A to Z of syndromes

A-Z syndromes: Klinefelter syndrome

How to recognise and support children who have this rare neurological condition

Klinefelter syndrome, affecting males, is a collection of characteristics that occurs as a result of two or more X chromosomes. The syndrome was named after Harry Klinefelter, an American endocrinologist, and is common – occurring in all races. It is thought that one male in every 500 live births is affected and the incidence is rising. However, this may be due to increasing awareness, reflective of the sophistication of the methods to diagnose.

Although a chromosomal abnormality it is not inherited and usually occurs as a random mutation, with advancing maternal age being thought to increase the risk slightly. This condition is a result of non-disjunction during meiosis, this is when the sex chromosomes fail to separate in the ovum or the sperm. The ovum, once fertilised, carries additional X sex chromosomes, as well as the father’s Y sex chromosome which codes for a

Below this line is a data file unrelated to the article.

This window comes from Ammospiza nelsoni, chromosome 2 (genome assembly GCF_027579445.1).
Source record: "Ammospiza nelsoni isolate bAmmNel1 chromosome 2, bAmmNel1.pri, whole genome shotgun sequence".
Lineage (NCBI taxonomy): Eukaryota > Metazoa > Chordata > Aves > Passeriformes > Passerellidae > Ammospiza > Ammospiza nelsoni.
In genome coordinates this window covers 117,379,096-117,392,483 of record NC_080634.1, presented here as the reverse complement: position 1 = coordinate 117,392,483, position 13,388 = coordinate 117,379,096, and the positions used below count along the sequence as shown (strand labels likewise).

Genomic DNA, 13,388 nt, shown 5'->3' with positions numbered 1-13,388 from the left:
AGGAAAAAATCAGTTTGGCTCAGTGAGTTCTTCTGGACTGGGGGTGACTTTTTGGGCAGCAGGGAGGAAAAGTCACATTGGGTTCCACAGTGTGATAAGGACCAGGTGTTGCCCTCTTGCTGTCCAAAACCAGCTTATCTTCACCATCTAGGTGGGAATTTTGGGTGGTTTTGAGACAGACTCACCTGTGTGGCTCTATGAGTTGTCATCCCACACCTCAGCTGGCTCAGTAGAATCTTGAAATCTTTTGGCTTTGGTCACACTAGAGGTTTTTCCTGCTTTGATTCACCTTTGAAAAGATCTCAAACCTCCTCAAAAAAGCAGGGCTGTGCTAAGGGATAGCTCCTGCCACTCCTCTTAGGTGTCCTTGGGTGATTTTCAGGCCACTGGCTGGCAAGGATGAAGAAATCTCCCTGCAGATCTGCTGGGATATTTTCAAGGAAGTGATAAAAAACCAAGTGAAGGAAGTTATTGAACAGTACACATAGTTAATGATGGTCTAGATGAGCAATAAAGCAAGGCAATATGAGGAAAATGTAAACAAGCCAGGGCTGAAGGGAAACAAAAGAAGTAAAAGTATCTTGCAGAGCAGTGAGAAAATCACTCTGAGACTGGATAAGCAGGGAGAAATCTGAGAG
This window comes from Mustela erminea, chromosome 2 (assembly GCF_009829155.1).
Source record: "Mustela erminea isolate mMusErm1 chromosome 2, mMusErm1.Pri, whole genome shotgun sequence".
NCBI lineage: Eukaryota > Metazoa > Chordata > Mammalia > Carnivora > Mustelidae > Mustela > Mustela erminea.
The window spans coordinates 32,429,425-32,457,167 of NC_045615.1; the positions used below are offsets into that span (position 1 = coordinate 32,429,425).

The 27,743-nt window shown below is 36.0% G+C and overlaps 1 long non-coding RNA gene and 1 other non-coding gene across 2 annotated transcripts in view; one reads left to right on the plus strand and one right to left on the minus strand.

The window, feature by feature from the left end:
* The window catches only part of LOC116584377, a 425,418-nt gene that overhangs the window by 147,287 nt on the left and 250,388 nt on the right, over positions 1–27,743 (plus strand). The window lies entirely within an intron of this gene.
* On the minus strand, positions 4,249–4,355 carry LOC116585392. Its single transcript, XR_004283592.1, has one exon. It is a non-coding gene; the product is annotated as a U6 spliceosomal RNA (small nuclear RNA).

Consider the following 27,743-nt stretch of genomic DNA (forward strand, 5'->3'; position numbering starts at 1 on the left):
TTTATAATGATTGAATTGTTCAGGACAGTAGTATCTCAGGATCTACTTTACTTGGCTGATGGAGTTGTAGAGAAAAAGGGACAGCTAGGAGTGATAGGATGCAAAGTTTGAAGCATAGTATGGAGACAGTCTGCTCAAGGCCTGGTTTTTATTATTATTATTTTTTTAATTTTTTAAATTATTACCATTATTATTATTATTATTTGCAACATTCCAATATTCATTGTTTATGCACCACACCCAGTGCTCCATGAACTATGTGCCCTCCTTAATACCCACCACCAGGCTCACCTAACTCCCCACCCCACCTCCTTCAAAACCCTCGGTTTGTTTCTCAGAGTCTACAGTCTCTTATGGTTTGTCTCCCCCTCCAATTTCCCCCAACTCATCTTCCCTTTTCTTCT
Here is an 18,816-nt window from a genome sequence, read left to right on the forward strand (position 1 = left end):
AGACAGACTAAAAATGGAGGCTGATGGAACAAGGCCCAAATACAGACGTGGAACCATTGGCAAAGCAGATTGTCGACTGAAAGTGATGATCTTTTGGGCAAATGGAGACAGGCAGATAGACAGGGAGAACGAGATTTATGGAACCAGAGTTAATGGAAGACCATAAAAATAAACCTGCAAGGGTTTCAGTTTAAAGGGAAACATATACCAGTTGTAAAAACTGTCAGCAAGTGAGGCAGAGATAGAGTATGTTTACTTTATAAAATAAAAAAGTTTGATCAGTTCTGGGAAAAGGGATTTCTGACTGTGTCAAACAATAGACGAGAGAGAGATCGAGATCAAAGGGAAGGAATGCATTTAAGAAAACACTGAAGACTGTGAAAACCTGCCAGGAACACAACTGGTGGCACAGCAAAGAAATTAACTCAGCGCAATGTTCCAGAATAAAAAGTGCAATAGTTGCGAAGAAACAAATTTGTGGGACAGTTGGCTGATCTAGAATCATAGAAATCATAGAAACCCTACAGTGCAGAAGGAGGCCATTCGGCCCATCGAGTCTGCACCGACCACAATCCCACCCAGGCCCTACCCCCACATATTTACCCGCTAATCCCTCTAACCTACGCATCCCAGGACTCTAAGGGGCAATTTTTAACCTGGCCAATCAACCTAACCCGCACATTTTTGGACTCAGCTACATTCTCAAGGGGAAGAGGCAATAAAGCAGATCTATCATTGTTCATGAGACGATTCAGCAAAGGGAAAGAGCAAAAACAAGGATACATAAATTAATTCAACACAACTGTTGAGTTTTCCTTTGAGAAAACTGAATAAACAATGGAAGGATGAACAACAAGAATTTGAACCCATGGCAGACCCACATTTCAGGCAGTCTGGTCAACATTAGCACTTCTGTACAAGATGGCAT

Want to read more?

Unlock full access to RCNi Plus today

Save over 50% on your first three months:

  • Customisable clinical dashboard featuring 200+ topics
  • Unlimited online access to all 10 RCNi Journals including Nursing Children and Young People
  • RCNi Learning featuring 180+ RCN accredited learning modules
  • NMC-compliant RCNi Portfolio to build evidence for revalidation
  • Personalised newsletters tailored to your interests

This article is not available as part of an institutional subscription. Why is this?